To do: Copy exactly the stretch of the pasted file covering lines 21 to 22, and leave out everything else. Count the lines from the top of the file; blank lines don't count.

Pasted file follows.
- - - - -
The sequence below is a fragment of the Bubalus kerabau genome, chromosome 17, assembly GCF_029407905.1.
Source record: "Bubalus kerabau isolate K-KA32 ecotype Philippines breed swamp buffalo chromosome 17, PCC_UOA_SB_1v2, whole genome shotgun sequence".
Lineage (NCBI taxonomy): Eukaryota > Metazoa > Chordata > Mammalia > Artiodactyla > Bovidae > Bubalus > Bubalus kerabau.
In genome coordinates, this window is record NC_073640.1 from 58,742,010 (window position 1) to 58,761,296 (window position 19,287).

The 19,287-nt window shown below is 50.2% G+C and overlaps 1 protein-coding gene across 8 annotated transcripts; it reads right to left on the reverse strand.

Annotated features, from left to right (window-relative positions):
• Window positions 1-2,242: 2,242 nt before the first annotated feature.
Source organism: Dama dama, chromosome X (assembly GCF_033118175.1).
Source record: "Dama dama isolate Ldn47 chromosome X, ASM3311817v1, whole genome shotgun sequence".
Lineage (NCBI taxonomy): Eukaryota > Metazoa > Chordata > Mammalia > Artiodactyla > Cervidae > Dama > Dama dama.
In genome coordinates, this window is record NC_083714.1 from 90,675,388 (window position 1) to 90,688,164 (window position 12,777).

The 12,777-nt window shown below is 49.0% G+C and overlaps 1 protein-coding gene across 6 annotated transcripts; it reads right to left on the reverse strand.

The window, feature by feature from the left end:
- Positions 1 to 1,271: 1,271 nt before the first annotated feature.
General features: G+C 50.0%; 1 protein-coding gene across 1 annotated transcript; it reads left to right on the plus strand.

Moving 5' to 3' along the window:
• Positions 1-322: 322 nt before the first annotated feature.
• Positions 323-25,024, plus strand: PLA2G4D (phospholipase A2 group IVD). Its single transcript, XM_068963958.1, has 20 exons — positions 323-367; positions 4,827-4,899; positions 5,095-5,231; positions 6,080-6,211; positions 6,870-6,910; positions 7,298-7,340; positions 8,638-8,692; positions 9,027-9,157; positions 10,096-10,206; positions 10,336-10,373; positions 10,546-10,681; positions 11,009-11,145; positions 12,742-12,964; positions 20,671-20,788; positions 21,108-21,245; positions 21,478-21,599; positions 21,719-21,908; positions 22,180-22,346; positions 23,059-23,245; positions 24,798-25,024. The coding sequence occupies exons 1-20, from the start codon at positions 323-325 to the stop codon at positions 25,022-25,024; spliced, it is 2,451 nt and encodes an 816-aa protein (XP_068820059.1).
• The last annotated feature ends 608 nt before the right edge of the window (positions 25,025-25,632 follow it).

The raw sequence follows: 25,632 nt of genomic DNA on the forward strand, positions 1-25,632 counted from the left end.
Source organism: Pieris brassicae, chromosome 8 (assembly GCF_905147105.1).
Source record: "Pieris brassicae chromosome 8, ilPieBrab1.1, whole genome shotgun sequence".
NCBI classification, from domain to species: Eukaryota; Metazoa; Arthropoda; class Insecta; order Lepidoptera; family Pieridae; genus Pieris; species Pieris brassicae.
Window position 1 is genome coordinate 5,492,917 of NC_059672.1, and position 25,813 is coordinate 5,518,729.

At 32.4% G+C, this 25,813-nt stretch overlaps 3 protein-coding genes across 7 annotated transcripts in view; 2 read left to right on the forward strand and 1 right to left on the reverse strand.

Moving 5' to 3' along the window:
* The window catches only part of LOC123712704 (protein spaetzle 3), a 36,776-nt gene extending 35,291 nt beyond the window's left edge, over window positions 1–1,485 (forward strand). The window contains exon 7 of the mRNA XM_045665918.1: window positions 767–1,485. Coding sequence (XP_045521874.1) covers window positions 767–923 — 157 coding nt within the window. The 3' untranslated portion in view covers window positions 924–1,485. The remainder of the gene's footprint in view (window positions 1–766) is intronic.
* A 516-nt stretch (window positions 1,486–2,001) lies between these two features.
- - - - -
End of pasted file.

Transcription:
Source organism: Pieris brassicae, chromosome 8 (assembly GCF_905147105.1).
Source record: "Pieris brassicae chromosome 8, ilPieBrab1.1, whole genome shotgun sequence".